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This seems to be dumbiest question with most obvious answer. And it was for me until now. But... After reading proper section of GitHub Help I got completely lost. It says:

This file can be committed into the repository, thus sharing the rule list with any other users that clone the repository.

Up until now, everyone, I've been talking to about Git was telling me, that .gitingore file MUST be commited or else it's rules won't work! Every Git-newbie's question: "Why .gitignore rules are not applied?" can could be answered with simple: "Did you commited it?".

And now, here comes the GitHub Help saying, that this file can be commited, but it isn't necessary...

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marked as duplicate by trejder, Chris, random, mstrap, JasonMArcher Feb 6 '14 at 18:47

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Note that ignores that you don't want to share, e.g. specific configuration files for an IDE that only you use, can be ignored using .git/info/exclude. The format of this file is the same as .gitignore, but this file will never be committed. –  Chris Feb 6 '14 at 13:08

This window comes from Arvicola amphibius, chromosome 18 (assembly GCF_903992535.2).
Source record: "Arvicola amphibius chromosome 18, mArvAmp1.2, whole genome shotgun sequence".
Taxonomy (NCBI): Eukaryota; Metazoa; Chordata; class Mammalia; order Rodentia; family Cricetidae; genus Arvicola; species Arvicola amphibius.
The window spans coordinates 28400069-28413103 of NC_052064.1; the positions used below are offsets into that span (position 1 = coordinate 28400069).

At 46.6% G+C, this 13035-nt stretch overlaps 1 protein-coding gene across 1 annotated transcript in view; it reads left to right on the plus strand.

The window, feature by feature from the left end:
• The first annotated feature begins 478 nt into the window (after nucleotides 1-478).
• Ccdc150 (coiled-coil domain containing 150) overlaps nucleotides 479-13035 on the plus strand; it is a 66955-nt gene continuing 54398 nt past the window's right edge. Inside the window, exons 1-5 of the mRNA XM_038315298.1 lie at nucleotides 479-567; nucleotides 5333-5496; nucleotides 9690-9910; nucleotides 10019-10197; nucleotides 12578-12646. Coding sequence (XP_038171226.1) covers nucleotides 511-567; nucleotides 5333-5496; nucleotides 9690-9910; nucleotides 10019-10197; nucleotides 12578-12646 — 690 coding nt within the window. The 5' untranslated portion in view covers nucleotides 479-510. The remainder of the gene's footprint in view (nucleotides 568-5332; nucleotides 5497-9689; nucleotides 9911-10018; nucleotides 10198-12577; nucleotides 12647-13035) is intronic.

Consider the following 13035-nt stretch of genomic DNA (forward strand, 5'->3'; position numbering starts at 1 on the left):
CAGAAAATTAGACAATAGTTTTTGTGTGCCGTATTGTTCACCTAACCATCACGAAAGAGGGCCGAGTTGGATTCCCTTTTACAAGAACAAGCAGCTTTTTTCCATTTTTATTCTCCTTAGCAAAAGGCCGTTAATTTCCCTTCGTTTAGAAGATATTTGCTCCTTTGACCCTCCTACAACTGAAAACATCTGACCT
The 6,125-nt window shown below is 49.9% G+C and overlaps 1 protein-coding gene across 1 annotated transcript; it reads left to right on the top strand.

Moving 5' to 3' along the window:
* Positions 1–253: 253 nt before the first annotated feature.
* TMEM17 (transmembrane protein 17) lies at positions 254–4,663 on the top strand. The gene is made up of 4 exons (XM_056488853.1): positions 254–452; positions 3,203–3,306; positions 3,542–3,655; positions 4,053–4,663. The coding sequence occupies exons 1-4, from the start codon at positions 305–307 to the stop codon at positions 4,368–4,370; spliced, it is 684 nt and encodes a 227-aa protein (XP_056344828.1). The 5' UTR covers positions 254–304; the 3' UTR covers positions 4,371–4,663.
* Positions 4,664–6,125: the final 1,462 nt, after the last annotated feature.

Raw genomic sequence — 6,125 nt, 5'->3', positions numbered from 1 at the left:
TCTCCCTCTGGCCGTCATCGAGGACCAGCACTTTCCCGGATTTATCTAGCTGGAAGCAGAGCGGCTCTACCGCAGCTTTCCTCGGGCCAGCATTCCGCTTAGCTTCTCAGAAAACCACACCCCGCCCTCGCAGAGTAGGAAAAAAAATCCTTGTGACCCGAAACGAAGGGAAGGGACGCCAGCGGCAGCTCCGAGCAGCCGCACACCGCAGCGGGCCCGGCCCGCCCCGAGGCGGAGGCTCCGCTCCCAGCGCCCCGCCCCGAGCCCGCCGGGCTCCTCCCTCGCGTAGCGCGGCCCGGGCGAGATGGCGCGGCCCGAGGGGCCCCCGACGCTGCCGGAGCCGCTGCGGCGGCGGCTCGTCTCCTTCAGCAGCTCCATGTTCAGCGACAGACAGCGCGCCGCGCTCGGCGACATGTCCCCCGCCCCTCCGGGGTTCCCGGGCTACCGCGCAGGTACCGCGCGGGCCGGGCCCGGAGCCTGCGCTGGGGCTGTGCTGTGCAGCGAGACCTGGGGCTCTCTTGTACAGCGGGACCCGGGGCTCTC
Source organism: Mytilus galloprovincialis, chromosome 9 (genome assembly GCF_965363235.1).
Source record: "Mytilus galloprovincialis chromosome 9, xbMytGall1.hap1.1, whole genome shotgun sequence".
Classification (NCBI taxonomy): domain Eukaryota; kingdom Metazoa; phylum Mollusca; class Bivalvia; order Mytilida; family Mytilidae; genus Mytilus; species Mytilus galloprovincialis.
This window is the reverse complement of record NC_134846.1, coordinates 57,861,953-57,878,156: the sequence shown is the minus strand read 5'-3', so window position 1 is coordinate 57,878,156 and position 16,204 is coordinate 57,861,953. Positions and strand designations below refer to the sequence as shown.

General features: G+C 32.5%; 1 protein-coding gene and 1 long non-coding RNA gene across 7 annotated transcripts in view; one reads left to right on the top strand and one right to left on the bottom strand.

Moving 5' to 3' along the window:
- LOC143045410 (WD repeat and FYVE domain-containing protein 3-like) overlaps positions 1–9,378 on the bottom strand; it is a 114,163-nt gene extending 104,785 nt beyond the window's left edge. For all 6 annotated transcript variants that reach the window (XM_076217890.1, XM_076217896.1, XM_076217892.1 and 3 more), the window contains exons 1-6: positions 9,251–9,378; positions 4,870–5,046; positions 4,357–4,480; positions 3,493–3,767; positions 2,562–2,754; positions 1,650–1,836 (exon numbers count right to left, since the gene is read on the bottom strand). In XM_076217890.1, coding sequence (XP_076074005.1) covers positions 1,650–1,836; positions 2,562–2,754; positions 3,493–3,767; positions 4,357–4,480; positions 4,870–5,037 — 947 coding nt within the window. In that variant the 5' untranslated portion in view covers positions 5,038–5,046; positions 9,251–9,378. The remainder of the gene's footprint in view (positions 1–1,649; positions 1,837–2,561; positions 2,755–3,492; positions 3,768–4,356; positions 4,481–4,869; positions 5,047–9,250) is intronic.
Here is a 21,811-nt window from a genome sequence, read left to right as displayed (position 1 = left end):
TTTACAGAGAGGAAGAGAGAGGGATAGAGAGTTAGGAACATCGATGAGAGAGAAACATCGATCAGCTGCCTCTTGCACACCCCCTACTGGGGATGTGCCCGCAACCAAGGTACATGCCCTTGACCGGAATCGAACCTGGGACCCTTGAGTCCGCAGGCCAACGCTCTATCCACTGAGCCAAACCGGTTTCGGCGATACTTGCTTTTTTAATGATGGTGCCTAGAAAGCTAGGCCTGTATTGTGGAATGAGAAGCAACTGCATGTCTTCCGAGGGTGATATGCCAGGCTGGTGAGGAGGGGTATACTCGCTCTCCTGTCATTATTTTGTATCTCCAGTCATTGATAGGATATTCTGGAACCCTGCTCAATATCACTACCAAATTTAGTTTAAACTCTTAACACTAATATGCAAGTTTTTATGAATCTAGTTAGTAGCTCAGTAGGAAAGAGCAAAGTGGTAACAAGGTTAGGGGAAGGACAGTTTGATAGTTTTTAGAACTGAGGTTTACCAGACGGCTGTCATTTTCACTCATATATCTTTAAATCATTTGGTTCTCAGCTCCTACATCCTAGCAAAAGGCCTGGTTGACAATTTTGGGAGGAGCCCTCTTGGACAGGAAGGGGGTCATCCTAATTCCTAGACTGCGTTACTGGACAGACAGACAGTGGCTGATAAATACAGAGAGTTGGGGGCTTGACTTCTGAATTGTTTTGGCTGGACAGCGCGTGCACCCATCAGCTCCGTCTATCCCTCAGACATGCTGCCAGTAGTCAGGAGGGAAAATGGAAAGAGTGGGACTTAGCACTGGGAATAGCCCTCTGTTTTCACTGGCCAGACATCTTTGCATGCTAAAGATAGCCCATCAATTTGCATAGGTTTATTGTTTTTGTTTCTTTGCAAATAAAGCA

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Also, the contents of .gitignore take effect as soon as the file is created or modified. The "committed" question usually refers to other files. E.g., if you commit file foo.c and then add foo.c to .gitignore, it will not get ignored. Your ignores prevent files from being tracked initially, but once they become tracked the ignore file does nothing to them. –  Chris Feb 6 '14 at 13:12

1 Answer 1

up vote 1 down vote accepted

Yes, you can track the .gitignore file, but you do not have to.

The main reason why people do that is so that everyone working on the project is ignoring the same files.

Also see this: Should you commit .gitignore into the Git repos?

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So my question is (again) a duplicate! :| Funny thing, that I found nothing similar, though (I think) I was searching quite deeply. Anyway, thank you for your contribution! –  trejder Feb 6 '14 at 11:16

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